Hot on the heels of its highly successful Super Mario spoof animal fur campaign, PETA (People for the Ethical Treatment of Animals) has launched a brand new flash game that centres on kids’ videogame favourite Pokémon, exposing the cruel truth behind the trainer / pocket monster relationship and prompting us all to think a little harder about how we treat animals.
The game, which mimics the style of the hugely popular videogame, has seen thousands of visits since its launch, and asks players to take on the role of captive pokémon as they battle with their abusive trainer for freedom.
Some of you may recall PETA’s Super Tanooki Skin 2-D flash game, which launched soon after Nintendo’s own Super Mario 3-D Land and saw Mario don a Tanooki (Japanese racoon) suit in order to gain special powers and save the princess. The campaign, which asked players to control a skinned tanooki and help him chase down a flying, fur-wearing Mario, raised more than a few eyebrows and had people begging the question “Isn’t Mario supposed to be just a bit of fun?”
While the campaign may have at first appeared to be simply shaming Nintendo for its depiction of the use of animal fur, PETA stepped in to explain that, indeed, their Mario game was intended as a tongue-in-cheek parody, but that they wished to use the opportunity to bring the real-life issue of animals being killed for their fur into the spotlight, and suggest that children should be made aware that it is a real issue.
Riding on the wave caused by the recent launch of Nintendo DS game Pokémon Black & White 2, PETA, wise-owls that they are, have launched their own flash-based game in an effect to raise awareness about the cruel treatment of both wild and domestic animals.
Their message this time round is a little more direct than in its previous campaign:
“The amount of time pokémon spend stuffed into poké-balls is akin to how elephants are chained up in train carts, waiting to be let out to “perform” in circuses. But the difference between real life and this fictional world full of organised animal fighting is that Pokémon games paint rosy pictures of things that are actually horrible.”
As well as bringing these real-life issues into the spotlight, PETA’s gamealso begs the question of how ethical the Pokémon series really is; after all, when we look past all the heavily-featured themes of friendship and camaraderie, the game and TV show still feature small animals being held captive and forced to fight against each-other, which, in real life, would be a pretty horrific thing for our kids to be intersted in.
Curious to see PETA’s latest videogame parody and to hear what they had to say, we headed over to the site to test out the game.
Make no mistake; this is no amateur production. It’s clear from the outset that PETA have invested serious time and money in this project, and game developers This Is Pop have done a startlingly good job of recreating the Pokémon universe.
Rather than just showing us a poster of a sad-looking dog, or a few shocking images of mistreated animals, the site opens with high-quality cartoon images and mock Pokémon music blaring out. Before we knew it, we were controlling Pikachu, just like in the videogames, but this time against his club and choke-chain-wielding master.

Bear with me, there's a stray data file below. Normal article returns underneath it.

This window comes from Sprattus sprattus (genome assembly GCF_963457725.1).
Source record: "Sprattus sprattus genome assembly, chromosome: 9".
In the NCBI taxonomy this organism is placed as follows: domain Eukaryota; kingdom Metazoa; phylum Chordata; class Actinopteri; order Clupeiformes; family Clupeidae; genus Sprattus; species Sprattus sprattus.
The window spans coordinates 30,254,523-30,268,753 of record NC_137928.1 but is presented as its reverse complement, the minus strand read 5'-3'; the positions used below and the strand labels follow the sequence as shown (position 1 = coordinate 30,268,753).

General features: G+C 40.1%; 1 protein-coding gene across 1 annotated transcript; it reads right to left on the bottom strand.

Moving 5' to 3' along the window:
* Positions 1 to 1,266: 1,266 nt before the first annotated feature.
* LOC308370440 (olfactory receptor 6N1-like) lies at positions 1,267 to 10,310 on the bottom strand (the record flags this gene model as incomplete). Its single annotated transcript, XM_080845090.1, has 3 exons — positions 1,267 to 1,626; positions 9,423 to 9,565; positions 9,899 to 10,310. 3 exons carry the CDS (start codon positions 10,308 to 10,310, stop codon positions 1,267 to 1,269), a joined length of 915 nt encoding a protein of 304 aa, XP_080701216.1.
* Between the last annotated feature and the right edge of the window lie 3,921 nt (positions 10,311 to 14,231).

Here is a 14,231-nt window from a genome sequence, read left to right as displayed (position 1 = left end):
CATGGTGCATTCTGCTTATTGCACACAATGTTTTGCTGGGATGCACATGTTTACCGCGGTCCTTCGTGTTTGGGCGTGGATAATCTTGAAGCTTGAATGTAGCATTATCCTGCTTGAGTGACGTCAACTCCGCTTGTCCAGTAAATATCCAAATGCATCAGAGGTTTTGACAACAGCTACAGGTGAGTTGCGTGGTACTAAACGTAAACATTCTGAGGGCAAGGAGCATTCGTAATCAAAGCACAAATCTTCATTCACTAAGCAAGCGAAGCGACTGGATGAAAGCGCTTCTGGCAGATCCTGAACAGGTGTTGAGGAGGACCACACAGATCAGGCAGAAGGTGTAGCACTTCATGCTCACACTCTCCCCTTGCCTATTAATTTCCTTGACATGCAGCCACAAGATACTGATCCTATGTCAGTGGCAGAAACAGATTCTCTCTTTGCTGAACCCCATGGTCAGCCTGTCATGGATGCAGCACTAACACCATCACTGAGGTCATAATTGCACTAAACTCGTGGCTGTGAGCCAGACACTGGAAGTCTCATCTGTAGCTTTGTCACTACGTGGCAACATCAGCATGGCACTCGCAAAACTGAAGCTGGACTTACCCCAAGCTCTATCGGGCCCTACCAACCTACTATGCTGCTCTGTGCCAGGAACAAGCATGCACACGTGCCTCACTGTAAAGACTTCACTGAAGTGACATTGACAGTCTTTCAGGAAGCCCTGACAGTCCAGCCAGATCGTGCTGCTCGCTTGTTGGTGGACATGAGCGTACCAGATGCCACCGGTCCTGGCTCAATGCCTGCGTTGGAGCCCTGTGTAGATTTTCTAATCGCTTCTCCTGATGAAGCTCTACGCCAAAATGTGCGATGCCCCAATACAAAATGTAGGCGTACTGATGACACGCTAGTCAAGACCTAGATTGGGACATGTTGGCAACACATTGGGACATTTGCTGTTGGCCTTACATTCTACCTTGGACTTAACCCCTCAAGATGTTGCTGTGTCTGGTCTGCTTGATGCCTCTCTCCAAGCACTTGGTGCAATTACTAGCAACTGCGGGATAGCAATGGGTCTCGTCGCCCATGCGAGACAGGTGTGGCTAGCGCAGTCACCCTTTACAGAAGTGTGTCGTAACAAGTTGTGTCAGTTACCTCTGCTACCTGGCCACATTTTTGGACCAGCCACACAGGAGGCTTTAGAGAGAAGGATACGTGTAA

The ‘attacks’ Pikachu is given range from his classic lightening shock to a defence-eroding “Protest” move that “tells some devastating truths” about animal cruelty. Before long, we’d worn our trainer down, making him see the error of his ways; “Pokémon exist for their own reasons; not just to be made to fight!”
Next comes PETA’s master-stroke: allowing us to name the Pokémon we’d rescued. Naturally, we wanted something that said “awesome” and “cute”, so we went with “RocketNews-chu”.
Soon after defeating the first trainer, we met with a kind nurse who handed over a treasure chest.
Inside the chest was video. A real life video.
I’ll be honest with you; some of the images of real-life animals kept penned up or held in position by machinery were pretty hard to look at. As a man who’s owned three cats from rescue shelters and can’t stand to see animals being poorly treated, it kind of got me riled up. PETA, you’re one clever bunch!
We battled on a little further, helping RocketNews-chu free another poké-pal, until we found another chest in the road.
“I hope it’s not another sad video,” remarked RocketNews-chu.
Thankfully it wasn’t- it was a free gift from PETA, giving us a way of helping spread the word both about their new game and animal cruelty. There’s no denying that this is a cleverly put-together campaign that’s sure to get tongues wagging.
But how do Japanese internet users, some of whom sharing an incredible attachment to the Pokémon series, feel about PETA’s latest parody?
“Nintendo’s going to be pissed!”
“You know, pokémon are just imaginary creatures…”
“Hey, now! You should be targetting Disney before you attack Nintendo- those guys have been forcing a mouse, duck and dog to work for decades!”
“Maybe PETA haven’t seen the TV series? The inside of a poké-ball is supposed to be really nice and comfy…”
So, not altogether happy, then…
While many of us would agree that PETA’s targetting of fictional titles like Super Mario and Pokémon may seem a little kill-joy and extreme, it’s perhaps important to focus on the message itself and what we should be teaching our kids, rather than the idea that the group is specifically saying “these games are evil”. And even if PETA were calling Nintendo out, when animals continue to be harmed and mistreated by humans on a daily basis, maybe it takes an aggressive campaign like this to catch people’s attention?
Head over to PETA’s site to try the game for yourself. Be sure to let us know how you feel about the group’s latest campaign in the comments section below.